Last year alone the number of alcohol traffic fatalities dropped by 2.5 percent, now less than 10,000 each year. Despite this historic low, authorities say that they can do more. One of the ways that some departments might just do this is through a new device that is currently being developed by a researcher named Bud Zaouk in Boston.
The idea behind the project is to prevent intoxicated drivers from getting behind the wheel of a car in the first place. While one option that does this already exists, ignition interlock devices, there are weaknesses. For one thing, there’s no way to know that the person using the device is actually the driver. For another, the reading is only taken once, when the car is started which means it cannot prevent a driver from drinking while the car has already been started.
The new system, called Driver Alcohol Detection System (or DADS) is meant to overcome the flaws in the existing ignition interlock devices. The company behind the device, QinetiQ, has been given more than $10 million by federal and state agencies to develop the system. Major automakers have also chipped in money and the hope is that once the device is fully operational it can be incorporated into all newly manufactured vehicles.
The DADS system will be based on both breath and touch and will constantly monitor the alcohol content in the vehicle cabin’s air. The system has been designed with a sensor in the start button of the car that will emit an infrared light to “see” into a driver’s finger. The infrared light will be able to detect changes in a driver’s tissue that happen only once a driver has consumed more alcohol than is legally allowed.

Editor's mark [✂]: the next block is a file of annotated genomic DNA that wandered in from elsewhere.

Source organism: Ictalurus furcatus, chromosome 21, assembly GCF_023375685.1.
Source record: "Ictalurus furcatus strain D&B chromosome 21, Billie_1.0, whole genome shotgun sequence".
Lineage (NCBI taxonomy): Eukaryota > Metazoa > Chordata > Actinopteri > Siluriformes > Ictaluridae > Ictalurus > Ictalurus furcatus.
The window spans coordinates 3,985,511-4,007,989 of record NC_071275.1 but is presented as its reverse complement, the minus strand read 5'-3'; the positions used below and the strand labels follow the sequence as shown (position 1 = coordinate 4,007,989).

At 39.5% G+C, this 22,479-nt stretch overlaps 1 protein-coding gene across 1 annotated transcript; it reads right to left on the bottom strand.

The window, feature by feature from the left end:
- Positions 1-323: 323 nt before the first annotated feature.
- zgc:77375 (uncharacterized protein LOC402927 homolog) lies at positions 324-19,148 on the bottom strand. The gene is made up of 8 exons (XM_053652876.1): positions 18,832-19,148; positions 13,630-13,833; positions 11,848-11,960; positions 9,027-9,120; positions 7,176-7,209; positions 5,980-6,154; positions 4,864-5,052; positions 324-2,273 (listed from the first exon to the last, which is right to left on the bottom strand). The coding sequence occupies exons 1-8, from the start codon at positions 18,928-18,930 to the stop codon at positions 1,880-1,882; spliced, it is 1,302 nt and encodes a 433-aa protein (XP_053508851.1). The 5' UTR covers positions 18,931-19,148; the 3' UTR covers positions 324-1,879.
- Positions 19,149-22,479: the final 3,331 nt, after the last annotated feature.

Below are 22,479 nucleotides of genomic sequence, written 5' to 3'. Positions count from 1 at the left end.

The breath portion of the system will incorporate a sensor that has been placed near the steering wheel. The sensor will constantly scan the air for alcohol molecules. If either sensor detects the presence of alcohol the car will stop running, thus eliminating the danger of drunk drivers.
Though law enforcement officials think the system sounds like an amazing advance, some groups understandably object to the new device. One group in particular, the American Beverage Institute, has said the members it represents object to federal funding for the DADS system. The lobbying group says that existing measures are sufficient to stop drunk drivers and that innocent motorists should not be subject to round-the-clock monitoring.
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Source: “Alcohol detecting technology could save 10,000 a year from drunk-driving death: scientists,” by, published at NYDailyNews.com.